Stephen King’s “It” has a long history. From the original novel to the 90s mini-series, an audio book and now two motion pictures, the battle between Pennywise the Dancing Clown and the Losers Club has frightened and fascinated generations of readers, listeners and viewers.
Andy Muschietti’s big screen release of “It” in 2017 was a delight, shot through with coming of age concerns, small town issues and outright terror. Annoyingly, It: Chapter Two only lives up to some of the potential established in the first installment. This is largely caused by the film’s unevenness, as it comes across as a series of vignettes rather than a coherent whole. Muschietti stages many effective set pieces but seems to struggle with giving the film a firm foundation, which the first film possessed by virtue of the young protagonists coming to terms with their personal demons while taking on the malevolent Pennywise.
As It: Chapter Two takes place 27 years after the earlier events, the characters are obviously adults, and a disparate bunch of people they are. Mike Hanlon (Isaiah Mustafa, “Madea’s Big Happy Family”) is the only one to remain in the town of Derry, Maine, where the events of the first film took place, and his obsession with the town and its curse has taken its toll. Bill Denbrough (James McAvoy, “Dark Phoenix”) is a successful author and screenwriter, but his endings are often criticized (in an apparent nod to King himself, who does a cameo in the film). Beverly Marsh (Jessica Chastain, “Molly’s Game”) heads up a fashion house, but has married a man as abusive as her repugnant father. Richie Tozier (Bill Hader, “Trainwreck”) is a famous comedian, but feels a fraud over his material. Ben Hanscom (Jay Ryan, “Mary Kills People” TV series) is a sought-after architect, isolated from the world in a sleek home of (presumably) his own design. Eddie Kaspbrak (James Ransone, “Write When You Get Work”) escaped the smothering influence of his mother, only to marry a woman much like her. And while we see little of the adult Stanley Uris (Andy Bean, “The Divergent Series – Allegiant”), we see enough to understand that all is not well with him.
The catalyst for bringing these old friends, who apart from Mike barely remember each other, back together is one of the film’s most effective sequences. A homophobic attack in Derry demonstrates the malice, cruelty and fear that Pennywise feeds on, and the sequence is deeply harrowing to watch as a group of thugs brutalize a gay couple. From that tight opening, the film then jumps between the seven members of the Losers Club, detailing their individual lives, their reunion, individual quests to locate key tokens of their childhood, and flashbacks to show events of their childhood, bringing the young actors from the first film back for more.
The last of these feels jarring and contributes to the film’s protracted length. Had the additional scenes of the young Losers been part of “It: Chapter One,” they might have felt more organic. Here, where they seem present so as to remind us that more happened earlier on than we saw previously. Furthermore, some scenes could have been excised to make the pacing smoother. Another problem is that while the film does offer genuine scares, these are often undercut by jokes that are only mildly funny. References to other films — including “The Thing” and “The Shining” — feel forced and too much of a nod and wink to the savvy viewer. As a result, there are long sections of the film that drag and are even slightly boring.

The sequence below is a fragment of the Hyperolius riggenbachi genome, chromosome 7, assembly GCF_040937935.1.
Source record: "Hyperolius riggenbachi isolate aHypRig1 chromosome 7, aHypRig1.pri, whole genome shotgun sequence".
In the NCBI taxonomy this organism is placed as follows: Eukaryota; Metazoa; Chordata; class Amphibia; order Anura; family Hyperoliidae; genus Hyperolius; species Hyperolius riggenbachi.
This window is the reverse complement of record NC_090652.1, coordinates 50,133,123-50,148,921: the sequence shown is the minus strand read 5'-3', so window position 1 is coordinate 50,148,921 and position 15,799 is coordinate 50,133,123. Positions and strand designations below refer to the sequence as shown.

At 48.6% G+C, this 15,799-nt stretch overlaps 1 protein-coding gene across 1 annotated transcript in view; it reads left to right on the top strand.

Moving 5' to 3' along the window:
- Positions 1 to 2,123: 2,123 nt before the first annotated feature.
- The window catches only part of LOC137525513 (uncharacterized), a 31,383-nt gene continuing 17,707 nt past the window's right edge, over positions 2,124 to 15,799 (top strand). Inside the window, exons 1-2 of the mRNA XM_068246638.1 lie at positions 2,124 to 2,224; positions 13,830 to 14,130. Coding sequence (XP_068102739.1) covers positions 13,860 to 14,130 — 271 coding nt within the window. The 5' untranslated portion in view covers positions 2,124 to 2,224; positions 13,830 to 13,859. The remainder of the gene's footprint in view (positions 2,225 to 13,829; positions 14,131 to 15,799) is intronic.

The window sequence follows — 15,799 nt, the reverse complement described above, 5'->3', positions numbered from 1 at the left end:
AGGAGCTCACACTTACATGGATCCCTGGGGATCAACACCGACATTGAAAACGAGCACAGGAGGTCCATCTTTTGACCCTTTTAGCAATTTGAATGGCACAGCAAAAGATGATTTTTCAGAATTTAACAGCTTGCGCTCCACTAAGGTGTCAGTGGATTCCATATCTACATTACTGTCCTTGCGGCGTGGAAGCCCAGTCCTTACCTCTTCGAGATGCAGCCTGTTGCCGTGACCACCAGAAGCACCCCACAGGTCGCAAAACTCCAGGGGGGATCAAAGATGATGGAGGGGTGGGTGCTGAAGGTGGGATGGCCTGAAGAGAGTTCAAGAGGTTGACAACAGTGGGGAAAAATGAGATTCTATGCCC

On the plus side, the characters are a likable bunch and the actors give good effort. Hader’s Richie is a standout, his weak jokes pointing to the hollowness of his personality. Chastain’s Beverly exudes warmth and pain in equal measure, while McAvoy’s Bill carefully integrates the younger character’s stutter as his memories return. Eddie’s whininess is just the right side of grating, although Mike and Ben are somewhat short-changed. As their adversary, Bill Skarsgård’s Pennywise is as savagely freakish as ever, his melodic tones, contorting body and salivating jaws conveying a deep sense of wrongness, reminiscent of Robert Louis Stevenson’s description of Edward Hyde: No obvious deformity, yet a undeniable manifestation of evil.
Pleasingly, when the visual effects break out, Muschietti does not allow them to overwhelm the physical performances, as monstrous hags, fountains of blood and giant lumberjacks could easily become a mess of pixels. Muschietti wisely keeps the focus on the threatened characters, the strength of that opening sequence continuing through other set pieces as hideous monsters threaten our heroes. These set pieces are another significant strength of the film, as the viewer is repeatedly thrust into the terrifying situations the Losers find themselves in. A brilliant dinner scene features fortune cookies filled with horrors, and later scenes feature a vomiting leper in a darkened basement as well as a naked old woman performing a grotesque dance. The final act of the film, featuring the nightmares of all the Losers and a twisting, distorted environment, may be again overlong but still delivers plenty of thrills and shocks. Best of all is the climax, a superbly staged set piece of scale, strobes and spikes that maintains tension and terror, and even some melancholia.
Much like the Losers themselves, It: Chapter Two is at its strongest when it brings its disparate elements together. Uniting focused characters, a singular quest, a menacing atmosphere and horrific imagery, the film may be an uneven horror thriller of memories, stories, friendship and fear, yet it manages to gain power from the sum of its united parts.